As a Canadian citizen who’s lived in the United States for more than six years, I’ve encountered plenty of things that I find puzzling about the land of the free. Why do you spell “colour” and “neighbour” without a “u”? Why do you look at me like I have two heads when I say, “Pardon?” or “Sorry!”? And why on earth does the national election dominate headlines for such an excruciatingly long time?
A little backstory on my homeland: Contrary to popular belief, Canada is an independent country and a constitutional monarchy. Yes, we love the Queen and her face is on our money, but we elect our own prime minister and the Royal Family merely hops the pond for ceremonial occasions. We periodically hold elections in Canada to find our prime minister, but they are relative non-events, especially when compared to the hoopla down here.
Perhaps the most disconcerting thing to me about the American election process is the polarization caused by having two main parties. I’m not a very politically active individual, so my interpretation comes purely from whatever makes mainstream news headlines, but the constant “If you’re not with us, you’re against us” mindset is troubling.
There’s no middle ground. What if John Smith supports gay marriage and abortion rights, but also supports decreased government spending? Should he vote Democrat or Republican? What if Suzy Q believes in having a strong military presence, but also believes that the U.S. should open its doors to more immigration? Should she vote Democrat or Republican?
I find this black or white thinking dangerous, as it completely divides a nation that’s supposed to be “one nation under God, indivisible.” In Canada, we have five main political parties with seats in parliament: Conservatives, New Democrats, Liberals, Bloc Québécois and Green. Though the issues that dominate the national conversation in Canada may not be as polarizing as gay marriage or healthcare (both of which, incidentally, are non-issues up north), it’s possible for middle-ground opinions to rise and, shockingly enough, for two or more parties to actually agree on issues.
Another aspect of the U.S. elections that I am tired of already is the multi-year campaign circus. In Canada, while there is no official law that caps campaign periods, the longest ever election campaign in the country’s history lasted a mere 74 days. In fact, we have legislation that sets a minimum campaign period of 36 days, as parties prefer to limit spending and stumping.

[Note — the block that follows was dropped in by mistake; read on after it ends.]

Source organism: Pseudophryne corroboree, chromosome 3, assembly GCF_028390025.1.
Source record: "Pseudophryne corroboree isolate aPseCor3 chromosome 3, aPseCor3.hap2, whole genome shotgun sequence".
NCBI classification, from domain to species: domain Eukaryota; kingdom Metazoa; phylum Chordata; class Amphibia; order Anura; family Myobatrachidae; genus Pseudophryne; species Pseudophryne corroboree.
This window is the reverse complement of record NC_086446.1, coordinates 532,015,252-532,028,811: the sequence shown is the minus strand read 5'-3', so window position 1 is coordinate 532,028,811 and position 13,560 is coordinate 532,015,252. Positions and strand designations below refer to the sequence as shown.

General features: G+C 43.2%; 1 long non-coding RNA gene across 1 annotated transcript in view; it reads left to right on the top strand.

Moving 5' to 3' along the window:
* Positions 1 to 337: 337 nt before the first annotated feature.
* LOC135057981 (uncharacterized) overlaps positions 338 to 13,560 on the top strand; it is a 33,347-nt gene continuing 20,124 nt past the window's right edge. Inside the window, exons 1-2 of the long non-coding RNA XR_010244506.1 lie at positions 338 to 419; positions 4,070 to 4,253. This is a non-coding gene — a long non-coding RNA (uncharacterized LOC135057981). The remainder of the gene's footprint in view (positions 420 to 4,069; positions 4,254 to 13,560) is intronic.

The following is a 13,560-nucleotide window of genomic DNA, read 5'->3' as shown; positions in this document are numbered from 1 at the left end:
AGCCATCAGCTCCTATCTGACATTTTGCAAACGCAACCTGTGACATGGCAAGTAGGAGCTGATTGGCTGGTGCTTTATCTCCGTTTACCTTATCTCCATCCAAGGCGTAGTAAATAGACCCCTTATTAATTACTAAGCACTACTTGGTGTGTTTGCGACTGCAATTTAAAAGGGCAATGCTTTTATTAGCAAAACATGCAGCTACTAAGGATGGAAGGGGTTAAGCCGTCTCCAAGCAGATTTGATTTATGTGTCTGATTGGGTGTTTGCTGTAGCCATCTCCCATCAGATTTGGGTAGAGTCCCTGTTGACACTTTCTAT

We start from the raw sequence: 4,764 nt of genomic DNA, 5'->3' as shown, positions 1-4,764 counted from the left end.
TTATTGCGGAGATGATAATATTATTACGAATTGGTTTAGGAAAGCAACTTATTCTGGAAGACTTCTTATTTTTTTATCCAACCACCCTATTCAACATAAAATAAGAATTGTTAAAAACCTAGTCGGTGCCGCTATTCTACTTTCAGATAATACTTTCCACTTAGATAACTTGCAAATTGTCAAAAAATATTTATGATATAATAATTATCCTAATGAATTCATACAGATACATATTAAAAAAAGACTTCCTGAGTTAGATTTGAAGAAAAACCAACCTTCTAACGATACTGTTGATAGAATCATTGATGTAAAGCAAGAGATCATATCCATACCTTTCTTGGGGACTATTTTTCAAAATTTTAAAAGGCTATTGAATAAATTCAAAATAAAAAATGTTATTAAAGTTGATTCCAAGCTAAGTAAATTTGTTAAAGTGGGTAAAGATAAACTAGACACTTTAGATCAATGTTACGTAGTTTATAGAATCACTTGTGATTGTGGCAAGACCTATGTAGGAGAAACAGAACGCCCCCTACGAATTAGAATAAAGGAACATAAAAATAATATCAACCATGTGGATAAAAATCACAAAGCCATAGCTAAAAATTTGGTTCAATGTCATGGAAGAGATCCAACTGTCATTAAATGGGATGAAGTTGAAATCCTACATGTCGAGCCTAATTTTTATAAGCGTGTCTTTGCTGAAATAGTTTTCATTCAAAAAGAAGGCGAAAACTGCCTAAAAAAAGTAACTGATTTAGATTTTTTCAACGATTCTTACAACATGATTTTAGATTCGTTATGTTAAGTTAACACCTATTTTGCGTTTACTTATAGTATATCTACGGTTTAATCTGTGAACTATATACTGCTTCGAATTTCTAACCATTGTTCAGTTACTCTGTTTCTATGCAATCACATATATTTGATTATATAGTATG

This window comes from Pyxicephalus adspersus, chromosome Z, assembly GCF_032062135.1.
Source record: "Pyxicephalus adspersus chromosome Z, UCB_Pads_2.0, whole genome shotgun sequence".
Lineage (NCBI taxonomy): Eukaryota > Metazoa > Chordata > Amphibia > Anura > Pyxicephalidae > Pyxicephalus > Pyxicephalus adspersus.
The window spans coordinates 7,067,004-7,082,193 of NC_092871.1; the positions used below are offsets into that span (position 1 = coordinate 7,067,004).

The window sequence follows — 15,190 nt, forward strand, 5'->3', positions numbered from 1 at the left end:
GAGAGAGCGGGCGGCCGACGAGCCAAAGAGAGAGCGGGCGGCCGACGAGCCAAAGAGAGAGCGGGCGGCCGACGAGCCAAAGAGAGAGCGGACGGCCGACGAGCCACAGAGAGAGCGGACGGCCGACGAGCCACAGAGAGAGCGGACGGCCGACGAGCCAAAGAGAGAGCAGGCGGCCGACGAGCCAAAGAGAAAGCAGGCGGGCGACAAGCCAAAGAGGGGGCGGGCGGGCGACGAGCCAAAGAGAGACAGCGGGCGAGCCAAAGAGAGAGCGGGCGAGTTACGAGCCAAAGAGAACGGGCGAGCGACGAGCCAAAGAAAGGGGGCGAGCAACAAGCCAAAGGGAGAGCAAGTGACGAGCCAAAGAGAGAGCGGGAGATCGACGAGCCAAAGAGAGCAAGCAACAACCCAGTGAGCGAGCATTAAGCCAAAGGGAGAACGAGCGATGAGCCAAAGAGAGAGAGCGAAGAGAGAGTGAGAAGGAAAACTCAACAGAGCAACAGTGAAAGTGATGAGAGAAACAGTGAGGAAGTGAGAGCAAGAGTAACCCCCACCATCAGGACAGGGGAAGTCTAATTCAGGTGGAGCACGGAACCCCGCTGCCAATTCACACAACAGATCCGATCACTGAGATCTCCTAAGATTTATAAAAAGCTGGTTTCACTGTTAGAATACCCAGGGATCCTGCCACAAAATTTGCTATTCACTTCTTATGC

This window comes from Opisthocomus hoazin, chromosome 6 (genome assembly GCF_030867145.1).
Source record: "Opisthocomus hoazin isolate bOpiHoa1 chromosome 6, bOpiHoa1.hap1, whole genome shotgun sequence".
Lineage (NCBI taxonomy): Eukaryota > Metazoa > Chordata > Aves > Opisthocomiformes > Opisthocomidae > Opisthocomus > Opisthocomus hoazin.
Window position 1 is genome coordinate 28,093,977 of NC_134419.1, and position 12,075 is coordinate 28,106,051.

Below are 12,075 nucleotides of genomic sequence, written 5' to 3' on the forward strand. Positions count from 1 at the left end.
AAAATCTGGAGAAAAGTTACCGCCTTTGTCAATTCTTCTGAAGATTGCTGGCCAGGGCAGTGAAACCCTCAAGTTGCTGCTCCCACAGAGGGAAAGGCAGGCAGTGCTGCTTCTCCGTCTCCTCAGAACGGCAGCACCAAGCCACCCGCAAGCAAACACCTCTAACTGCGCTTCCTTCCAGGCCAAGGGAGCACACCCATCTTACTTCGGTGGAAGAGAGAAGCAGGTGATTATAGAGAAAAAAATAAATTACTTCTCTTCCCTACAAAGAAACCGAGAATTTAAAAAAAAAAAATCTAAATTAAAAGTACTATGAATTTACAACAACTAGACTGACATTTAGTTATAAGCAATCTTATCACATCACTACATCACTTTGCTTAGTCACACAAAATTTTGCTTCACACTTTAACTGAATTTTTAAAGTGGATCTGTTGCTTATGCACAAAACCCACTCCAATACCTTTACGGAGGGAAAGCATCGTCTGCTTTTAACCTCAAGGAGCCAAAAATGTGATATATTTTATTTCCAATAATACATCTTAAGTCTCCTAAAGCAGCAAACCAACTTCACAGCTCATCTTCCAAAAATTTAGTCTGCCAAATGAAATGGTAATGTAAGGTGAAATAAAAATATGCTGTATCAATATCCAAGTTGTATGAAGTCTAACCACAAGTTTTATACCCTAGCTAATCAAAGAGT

Consequently, the prime minister and members of parliament spend most of their time governing rather than trying to get you to vote for them so they can govern longer. How much of Obama’s time as president has been spent trying to get another four years, and how much has been spent actually doing his presidential duties? Actually, I don’t want to know the answer to that question.
A third difference between our countries’ election systems is the format for determining who gets elected. In Canada, there are 308 members of parliament, each elected by popular vote in their riding, or district. The party that garners the most members of parliament then installs its party’s leader as prime minister.
This means that rather than voting for a person to lead the country, you’re voting for the person who will be governing closer to home, which will inform who rises to prime minister. The decree “representation by population” is ingrained in all of us when we study Canadian history, but in the U.S., you have the winner-take-all Electoral College system, which I find completely puzzling. I’ll let the debacle of the 2000 presidential election speak for itself.
Some other differences in the Canadian election system: news outlets are not allowed to report election results until polls have closed across the country, and there is no cap on the length of time a prime minister can serve if he or she keeps getting elected.
So if the results on November 4 frustrate you so much that you’re threatening to move to Canada (you wouldn’t be the first), stop on by and take a look around Ottawa. It would be so nice to have you, eh?